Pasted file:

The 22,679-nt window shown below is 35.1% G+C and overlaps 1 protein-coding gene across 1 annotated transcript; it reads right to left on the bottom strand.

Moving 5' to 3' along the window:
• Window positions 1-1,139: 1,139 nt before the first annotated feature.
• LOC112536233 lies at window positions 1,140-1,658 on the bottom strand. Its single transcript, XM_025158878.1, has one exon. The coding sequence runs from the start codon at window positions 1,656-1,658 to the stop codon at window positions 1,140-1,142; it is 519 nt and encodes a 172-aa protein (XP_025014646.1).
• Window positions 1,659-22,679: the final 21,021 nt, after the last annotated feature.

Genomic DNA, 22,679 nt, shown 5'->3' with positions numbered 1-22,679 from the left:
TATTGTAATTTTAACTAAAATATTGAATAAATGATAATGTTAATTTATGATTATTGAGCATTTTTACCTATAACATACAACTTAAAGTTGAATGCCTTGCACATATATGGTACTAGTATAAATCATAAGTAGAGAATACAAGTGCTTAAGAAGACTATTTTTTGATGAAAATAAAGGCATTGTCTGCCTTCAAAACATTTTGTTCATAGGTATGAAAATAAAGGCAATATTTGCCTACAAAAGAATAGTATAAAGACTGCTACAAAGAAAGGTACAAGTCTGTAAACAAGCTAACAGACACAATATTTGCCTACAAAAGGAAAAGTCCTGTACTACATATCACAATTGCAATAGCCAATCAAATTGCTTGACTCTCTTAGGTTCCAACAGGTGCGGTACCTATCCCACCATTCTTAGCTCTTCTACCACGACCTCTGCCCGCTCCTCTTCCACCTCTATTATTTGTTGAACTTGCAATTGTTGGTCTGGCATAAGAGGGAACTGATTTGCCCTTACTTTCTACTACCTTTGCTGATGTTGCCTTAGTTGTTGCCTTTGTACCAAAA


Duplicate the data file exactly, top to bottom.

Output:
The 22,679-nt window shown below is 35.1% G+C and overlaps 1 protein-coding gene across 1 annotated transcript; it reads right to left on the bottom strand.

Moving 5' to 3' along the window:
• Window positions 1-1,139: 1,139 nt before the first annotated feature.
• LOC112536233 lies at window positions 1,140-1,658 on the bottom strand. Its single transcript, XM_025158878.1, has one exon. The coding sequence runs from the start codon at window positions 1,656-1,658 to the stop codon at window positions 1,140-1,142; it is 519 nt and encodes a 172-aa protein (XP_025014646.1).
• Window positions 1,659-22,679: the final 21,021 nt, after the last annotated feature.

Genomic DNA, 22,679 nt, shown 5'->3' with positions numbered 1-22,679 from the left:
TATTGTAATTTTAACTAAAATATTGAATAAATGATAATGTTAATTTATGATTATTGAGCATTTTTACCTATAACATACAACTTAAAGTTGAATGCCTTGCACATATATGGTACTAGTATAAATCATAAGTAGAGAATACAAGTGCTTAAGAAGACTATTTTTTGATGAAAATAAAGGCATTGTCTGCCTTCAAAACATTTTGTTCATAGGTATGAAAATAAAGGCAATATTTGCCTACAAAAGAATAGTATAAAGACTGCTACAAAGAAAGGTACAAGTCTGTAAACAAGCTAACAGACACAATATTTGCCTACAAAAGGAAAAGTCCTGTACTACATATCACAATTGCAATAGCCAATCAAATTGCTTGACTCTCTTAGGTTCCAACAGGTGCGGTACCTATCCCACCATTCTTAGCTCTTCTACCACGACCTCTGCCCGCTCCTCTTCCACCTCTATTATTTGTTGAACTTGCAATTGTTGGTCTGGCATAAGAGGGAACTGATTTGCCCTTACTTTCTACTACCTTTGCTGATGTTGCCTTAGTTGTTGCCTTTGTACCAAAA